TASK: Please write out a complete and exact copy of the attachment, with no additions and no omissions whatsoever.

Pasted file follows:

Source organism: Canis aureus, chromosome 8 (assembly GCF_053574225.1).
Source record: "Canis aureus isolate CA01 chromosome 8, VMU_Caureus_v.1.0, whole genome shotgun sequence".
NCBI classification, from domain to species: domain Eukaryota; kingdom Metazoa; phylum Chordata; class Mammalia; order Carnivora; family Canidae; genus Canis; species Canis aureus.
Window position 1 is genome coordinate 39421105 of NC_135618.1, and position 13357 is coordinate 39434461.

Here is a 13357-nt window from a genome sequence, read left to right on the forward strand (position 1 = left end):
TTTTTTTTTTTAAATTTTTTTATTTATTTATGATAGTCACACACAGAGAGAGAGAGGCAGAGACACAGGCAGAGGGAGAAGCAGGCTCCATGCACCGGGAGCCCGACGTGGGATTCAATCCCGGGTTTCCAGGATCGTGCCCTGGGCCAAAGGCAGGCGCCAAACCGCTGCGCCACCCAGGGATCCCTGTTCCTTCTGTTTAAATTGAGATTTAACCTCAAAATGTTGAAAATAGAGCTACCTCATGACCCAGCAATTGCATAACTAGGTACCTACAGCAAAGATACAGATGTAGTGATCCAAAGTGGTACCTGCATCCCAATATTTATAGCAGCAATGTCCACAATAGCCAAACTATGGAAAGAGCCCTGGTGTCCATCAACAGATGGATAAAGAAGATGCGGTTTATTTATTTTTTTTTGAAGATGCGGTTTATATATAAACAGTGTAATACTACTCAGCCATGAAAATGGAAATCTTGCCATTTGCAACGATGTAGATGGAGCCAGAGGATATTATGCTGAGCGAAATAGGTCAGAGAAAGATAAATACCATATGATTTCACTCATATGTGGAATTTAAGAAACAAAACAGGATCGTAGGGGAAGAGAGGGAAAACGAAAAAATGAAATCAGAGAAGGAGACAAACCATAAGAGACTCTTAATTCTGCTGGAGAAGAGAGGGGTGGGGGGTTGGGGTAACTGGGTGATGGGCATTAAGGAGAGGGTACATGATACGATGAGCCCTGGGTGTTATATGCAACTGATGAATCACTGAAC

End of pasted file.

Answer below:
Source organism: Canis aureus, chromosome 8 (assembly GCF_053574225.1).
Source record: "Canis aureus isolate CA01 chromosome 8, VMU_Caureus_v.1.0, whole genome shotgun sequence".
NCBI classification, from domain to species: domain Eukaryota; kingdom Metazoa; phylum Chordata; class Mammalia; order Carnivora; family Canidae; genus Canis; species Canis aureus.
Window position 1 is genome coordinate 39421105 of NC_135618.1, and position 13357 is coordinate 39434461.

Here is a 13357-nt window from a genome sequence, read left to right on the forward strand (position 1 = left end):
TTTTTTTTTTTAAATTTTTTTATTTATTTATGATAGTCACACACAGAGAGAGAGAGGCAGAGACACAGGCAGAGGGAGAAGCAGGCTCCATGCACCGGGAGCCCGACGTGGGATTCAATCCCGGGTTTCCAGGATCGTGCCCTGGGCCAAAGGCAGGCGCCAAACCGCTGCGCCACCCAGGGATCCCTGTTCCTTCTGTTTAAATTGAGATTTAACCTCAAAATGTTGAAAATAGAGCTACCTCATGACCCAGCAATTGCATAACTAGGTACCTACAGCAAAGATACAGATGTAGTGATCCAAAGTGGTACCTGCATCCCAATATTTATAGCAGCAATGTCCACAATAGCCAAACTATGGAAAGAGCCCTGGTGTCCATCAACAGATGGATAAAGAAGATGCGGTTTATTTATTTTTTTTTGAAGATGCGGTTTATATATAAACAGTGTAATACTACTCAGCCATGAAAATGGAAATCTTGCCATTTGCAACGATGTAGATGGAGCCAGAGGATATTATGCTGAGCGAAATAGGTCAGAGAAAGATAAATACCATATGATTTCACTCATATGTGGAATTTAAGAAACAAAACAGGATCGTAGGGGAAGAGAGGGAAAACGAAAAAATGAAATCAGAGAAGGAGACAAACCATAAGAGACTCTTAATTCTGCTGGAGAAGAGAGGGGTGGGGGGTTGGGGTAACTGGGTGATGGGCATTAAGGAGAGGGTACATGATACGATGAGCCCTGGGTGTTATATGCAACTGATGAATCACTGAAC